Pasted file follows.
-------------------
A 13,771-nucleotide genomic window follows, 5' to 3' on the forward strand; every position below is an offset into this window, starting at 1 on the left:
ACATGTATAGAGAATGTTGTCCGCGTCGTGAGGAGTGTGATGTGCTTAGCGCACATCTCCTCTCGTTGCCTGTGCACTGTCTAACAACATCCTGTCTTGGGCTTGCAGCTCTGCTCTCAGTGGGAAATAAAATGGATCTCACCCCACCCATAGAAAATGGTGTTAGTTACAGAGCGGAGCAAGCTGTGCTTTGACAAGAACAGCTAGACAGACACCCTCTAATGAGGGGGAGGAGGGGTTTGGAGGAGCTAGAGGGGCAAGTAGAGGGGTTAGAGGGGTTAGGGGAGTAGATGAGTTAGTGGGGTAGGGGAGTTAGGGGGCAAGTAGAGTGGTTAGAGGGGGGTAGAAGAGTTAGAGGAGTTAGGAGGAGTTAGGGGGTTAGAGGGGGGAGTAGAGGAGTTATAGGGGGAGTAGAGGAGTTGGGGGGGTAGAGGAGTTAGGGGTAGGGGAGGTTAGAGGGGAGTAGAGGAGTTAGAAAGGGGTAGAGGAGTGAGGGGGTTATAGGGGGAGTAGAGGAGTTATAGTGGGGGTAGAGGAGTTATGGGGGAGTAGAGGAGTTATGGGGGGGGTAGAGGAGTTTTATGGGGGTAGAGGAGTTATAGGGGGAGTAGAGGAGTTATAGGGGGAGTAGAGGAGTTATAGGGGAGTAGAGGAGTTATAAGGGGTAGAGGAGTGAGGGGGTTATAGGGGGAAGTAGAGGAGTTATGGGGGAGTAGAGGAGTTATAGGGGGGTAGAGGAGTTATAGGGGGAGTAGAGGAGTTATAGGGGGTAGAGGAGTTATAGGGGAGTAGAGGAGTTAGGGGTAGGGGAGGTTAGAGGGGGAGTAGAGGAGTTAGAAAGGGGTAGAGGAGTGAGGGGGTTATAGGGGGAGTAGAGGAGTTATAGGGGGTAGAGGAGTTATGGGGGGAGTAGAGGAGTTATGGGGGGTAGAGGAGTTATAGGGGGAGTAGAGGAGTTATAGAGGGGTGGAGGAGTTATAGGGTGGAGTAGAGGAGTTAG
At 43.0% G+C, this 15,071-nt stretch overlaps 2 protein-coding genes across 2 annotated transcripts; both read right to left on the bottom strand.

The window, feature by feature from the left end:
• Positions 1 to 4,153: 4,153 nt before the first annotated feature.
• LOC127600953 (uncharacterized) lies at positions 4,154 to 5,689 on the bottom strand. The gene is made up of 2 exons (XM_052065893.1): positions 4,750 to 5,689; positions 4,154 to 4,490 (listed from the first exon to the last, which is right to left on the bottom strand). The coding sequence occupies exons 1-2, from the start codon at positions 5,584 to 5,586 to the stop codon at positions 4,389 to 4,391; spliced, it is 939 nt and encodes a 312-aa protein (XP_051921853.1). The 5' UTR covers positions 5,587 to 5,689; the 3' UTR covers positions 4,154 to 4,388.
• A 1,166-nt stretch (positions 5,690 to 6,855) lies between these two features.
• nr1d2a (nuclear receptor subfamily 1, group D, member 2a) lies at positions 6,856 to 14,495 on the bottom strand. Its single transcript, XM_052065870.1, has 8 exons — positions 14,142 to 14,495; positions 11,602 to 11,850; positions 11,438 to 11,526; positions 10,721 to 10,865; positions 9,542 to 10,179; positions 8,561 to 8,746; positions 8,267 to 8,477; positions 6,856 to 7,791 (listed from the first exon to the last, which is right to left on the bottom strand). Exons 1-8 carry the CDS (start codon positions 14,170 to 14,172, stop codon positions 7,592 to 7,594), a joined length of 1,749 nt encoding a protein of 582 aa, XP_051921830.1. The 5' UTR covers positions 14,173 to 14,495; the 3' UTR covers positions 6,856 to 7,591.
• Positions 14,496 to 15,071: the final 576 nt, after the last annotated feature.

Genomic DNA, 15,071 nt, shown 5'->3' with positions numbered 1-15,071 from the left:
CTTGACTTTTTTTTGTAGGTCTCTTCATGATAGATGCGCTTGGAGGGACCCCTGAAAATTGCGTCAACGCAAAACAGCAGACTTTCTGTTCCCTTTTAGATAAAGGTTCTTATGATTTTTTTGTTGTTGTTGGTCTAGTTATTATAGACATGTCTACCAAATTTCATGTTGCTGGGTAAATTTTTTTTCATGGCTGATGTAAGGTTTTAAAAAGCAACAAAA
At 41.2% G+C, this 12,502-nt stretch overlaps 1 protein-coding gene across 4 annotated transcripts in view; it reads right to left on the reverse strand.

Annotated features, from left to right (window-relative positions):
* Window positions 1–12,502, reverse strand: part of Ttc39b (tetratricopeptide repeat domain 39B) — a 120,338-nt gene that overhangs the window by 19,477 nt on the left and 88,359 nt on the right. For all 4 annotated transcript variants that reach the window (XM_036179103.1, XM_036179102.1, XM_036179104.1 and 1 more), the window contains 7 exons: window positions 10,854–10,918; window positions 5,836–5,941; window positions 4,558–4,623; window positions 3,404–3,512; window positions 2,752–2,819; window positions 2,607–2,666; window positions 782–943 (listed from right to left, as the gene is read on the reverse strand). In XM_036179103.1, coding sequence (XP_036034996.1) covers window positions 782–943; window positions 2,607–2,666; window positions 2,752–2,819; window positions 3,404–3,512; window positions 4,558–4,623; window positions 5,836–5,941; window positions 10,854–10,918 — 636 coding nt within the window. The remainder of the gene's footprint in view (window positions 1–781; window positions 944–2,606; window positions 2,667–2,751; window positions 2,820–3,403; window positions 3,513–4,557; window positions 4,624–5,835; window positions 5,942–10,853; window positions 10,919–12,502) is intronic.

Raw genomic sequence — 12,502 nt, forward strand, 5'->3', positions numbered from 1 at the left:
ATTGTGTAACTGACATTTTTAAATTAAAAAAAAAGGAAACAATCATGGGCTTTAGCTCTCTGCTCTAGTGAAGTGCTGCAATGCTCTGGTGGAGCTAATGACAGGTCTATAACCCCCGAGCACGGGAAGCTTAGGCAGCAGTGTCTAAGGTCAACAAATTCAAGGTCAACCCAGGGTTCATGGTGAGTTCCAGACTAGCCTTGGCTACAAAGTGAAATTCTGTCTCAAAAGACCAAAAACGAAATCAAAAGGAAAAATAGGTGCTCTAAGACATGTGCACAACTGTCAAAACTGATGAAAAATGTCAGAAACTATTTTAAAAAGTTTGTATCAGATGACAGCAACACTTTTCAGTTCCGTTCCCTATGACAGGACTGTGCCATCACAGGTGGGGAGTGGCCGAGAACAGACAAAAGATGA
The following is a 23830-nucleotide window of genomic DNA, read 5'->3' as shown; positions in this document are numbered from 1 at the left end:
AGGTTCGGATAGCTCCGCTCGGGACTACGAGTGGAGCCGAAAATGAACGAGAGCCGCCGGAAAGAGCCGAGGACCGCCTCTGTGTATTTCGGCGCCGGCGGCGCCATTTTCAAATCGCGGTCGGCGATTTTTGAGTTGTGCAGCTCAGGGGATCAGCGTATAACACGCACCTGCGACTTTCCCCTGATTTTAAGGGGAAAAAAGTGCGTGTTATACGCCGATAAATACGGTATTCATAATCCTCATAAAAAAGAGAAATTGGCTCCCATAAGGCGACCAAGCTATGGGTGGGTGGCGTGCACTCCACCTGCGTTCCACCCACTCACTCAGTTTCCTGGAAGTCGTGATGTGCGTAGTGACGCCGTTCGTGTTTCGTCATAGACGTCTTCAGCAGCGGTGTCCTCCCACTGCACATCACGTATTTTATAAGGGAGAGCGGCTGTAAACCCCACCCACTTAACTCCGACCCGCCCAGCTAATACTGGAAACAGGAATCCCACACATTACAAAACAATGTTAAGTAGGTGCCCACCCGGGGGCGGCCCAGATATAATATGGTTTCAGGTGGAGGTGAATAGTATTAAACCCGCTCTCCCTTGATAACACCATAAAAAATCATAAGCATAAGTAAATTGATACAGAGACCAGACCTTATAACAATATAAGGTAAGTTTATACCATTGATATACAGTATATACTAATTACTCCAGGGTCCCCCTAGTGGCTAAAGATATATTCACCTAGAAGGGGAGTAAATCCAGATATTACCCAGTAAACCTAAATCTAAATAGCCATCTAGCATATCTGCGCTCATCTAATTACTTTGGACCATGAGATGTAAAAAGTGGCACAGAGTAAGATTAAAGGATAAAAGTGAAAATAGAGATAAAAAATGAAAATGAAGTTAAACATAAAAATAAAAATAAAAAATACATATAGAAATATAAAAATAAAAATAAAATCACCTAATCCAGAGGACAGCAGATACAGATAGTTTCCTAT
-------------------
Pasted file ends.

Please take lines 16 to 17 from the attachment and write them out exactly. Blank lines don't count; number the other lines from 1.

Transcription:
ATTGTGTAACTGACATTTTTAAATTAAAAAAAAAGGAAACAATCATGGGCTTTAGCTCTCTGCTCTAGTGAAGTGCTGCAATGCTCTGGTGGAGCTAATGACAGGTCTATAACCCCCGAGCACGGGAAGCTTAGGCAGCAGTGTCTAAGGTCAACAAATTCAAGGTCAACCCAGGGTTCATGGTGAGTTCCAGACTAGCCTTGGCTACAAAGTGAAATTCTGTCTCAAAAGACCAAAAACGAAATCAAAAGGAAAAATAGGTGCTCTAAGACATGTGCACAACTGTCAAAACTGATGAAAAATGTCAGAAACTATTTTAAAAAGTTTGTATCAGATGACAGCAACACTTTTCAGTTCCGTTCCCTATGACAGGACTGTGCCATCACAGGTGGGGAGTGGCCGAGAACAGACAAAAGATGA
The following is a 23830-nucleotide window of genomic DNA, read 5'->3' as shown; positions in this document are numbered from 1 at the left end: